We all know what music brings to us whether it be at home, a party or a concert etc. Music can transport us all, evoke our emotions, join us together, be a comfort and allow us to express ourselves. The benefits go on and on but for people living with Dementia music can offer so much more.
Music can help people reconnect with a loss of identity, stimulate the healthy part of the brain which in turn can improve confidence and reduce feelings of frustration. Most importantly it can trigger happiness and can offer a communication channel which in so many cases has been lost.
At Vida Healthcare we constantly use music in our homes and with introduction of “smart speakers” a whole world of music is now at our finger tips. Its important for us to encourage families to share musical memories with us so we create personal playlists for families and I’m delighted to hear of the “Music for Dementia 2020” campaign which is promoting this nationwide goal to bring music into the lives of people living with Dementia.
We held a recent managers conference here at Vida and one of the most powerful parts was a video called “Alive Inside” which has received 2.8 million views since its release. Henry has been in a care home for 10 years and had become depressed and withdrawn yet when a playlist was created and he was given an Ipod he immediately comes alive and animated, singing along and engaging with those around him.
Importantly, once the music stops the effects don’t – Henry engages in conversation having been primarily silent. He remembers names, lyrics, his favourite song which he then proceeds to sing. It’s a beautiful moment and he has re- acquired his identity for a while.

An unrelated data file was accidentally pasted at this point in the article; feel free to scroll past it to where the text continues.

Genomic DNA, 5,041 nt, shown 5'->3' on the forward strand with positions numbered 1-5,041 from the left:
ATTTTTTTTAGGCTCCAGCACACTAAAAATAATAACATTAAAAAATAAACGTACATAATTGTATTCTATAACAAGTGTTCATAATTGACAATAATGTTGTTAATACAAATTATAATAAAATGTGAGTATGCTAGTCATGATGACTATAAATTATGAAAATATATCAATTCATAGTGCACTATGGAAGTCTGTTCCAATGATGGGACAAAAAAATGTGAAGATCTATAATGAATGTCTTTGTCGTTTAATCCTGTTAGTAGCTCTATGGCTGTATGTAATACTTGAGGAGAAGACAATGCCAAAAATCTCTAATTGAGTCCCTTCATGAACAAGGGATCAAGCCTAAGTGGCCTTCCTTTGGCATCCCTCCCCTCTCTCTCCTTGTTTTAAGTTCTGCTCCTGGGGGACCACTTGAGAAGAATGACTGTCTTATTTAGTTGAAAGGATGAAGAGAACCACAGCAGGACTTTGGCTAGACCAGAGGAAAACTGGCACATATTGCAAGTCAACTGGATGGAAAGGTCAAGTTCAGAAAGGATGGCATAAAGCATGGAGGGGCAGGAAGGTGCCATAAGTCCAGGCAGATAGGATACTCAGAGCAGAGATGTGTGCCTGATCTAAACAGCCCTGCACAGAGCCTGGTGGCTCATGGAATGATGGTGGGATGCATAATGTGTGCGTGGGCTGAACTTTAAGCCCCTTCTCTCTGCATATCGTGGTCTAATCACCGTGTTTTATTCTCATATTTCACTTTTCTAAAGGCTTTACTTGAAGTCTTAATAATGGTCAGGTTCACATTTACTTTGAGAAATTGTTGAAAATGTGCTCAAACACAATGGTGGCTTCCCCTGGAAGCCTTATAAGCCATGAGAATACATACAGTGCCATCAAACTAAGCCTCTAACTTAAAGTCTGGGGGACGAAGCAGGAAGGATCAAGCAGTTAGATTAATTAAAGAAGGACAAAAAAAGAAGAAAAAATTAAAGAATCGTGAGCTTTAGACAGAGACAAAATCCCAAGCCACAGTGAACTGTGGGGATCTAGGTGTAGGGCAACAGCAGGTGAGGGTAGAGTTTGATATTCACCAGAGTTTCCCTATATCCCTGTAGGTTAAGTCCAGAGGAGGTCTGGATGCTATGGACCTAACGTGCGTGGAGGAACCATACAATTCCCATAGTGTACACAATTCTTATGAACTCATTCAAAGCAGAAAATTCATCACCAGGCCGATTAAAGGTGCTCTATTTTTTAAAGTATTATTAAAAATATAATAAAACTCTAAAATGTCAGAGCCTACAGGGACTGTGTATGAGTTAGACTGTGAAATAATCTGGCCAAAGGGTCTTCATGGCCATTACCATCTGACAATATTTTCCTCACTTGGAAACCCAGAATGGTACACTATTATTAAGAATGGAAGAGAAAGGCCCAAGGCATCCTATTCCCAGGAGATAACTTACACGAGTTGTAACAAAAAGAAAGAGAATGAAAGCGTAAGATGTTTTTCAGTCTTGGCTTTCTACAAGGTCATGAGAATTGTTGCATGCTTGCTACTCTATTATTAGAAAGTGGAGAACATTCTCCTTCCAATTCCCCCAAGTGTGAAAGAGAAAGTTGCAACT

When asked about music Henry says:
“It gives me the feeling of love and romance. I figure right now the world needs to come into music, singing, you’ve got beautiful music here. Beautiful, lovely, I feel a band of love of dreams. The Lord came to me made me Holy, I’m a Holy man, so He gave me these sounds.”
As an Outstanding provider, and a founding Member of The Outstanding Society we continually debate how we can improve and develop our services and often I think we over complicate the process. If a single song can change a person’s world then the opportunities for Music in all areas of care should be promoted.
At Vida Healthcare we employ a Creative Practice Manager (Theresa McNally) who focuses on positive interventions using music among other art forms. We are now seeing the benefits of this on a daily basis whether it be in group events or one to one experiences.
Theresa began her career with Vida as a Mental Health Nurse but we soon recognised her talents and have created this unique role in order for her to focus on offering residents art based therapy.
“Music is an area where we all have a deeply personal experience. Music, singing and making music together can have many positive effects at any time but especially when someone is living with Dementia. It can improve quality of life through encouraging social relationships, through re-creating or improvisation of music and songs. It can improve cognitive function and motor skills when playing instruments. It also supports creativity and its fun. Music can also be a soothing practice when someone is at the end of their life” (Theresa McNally)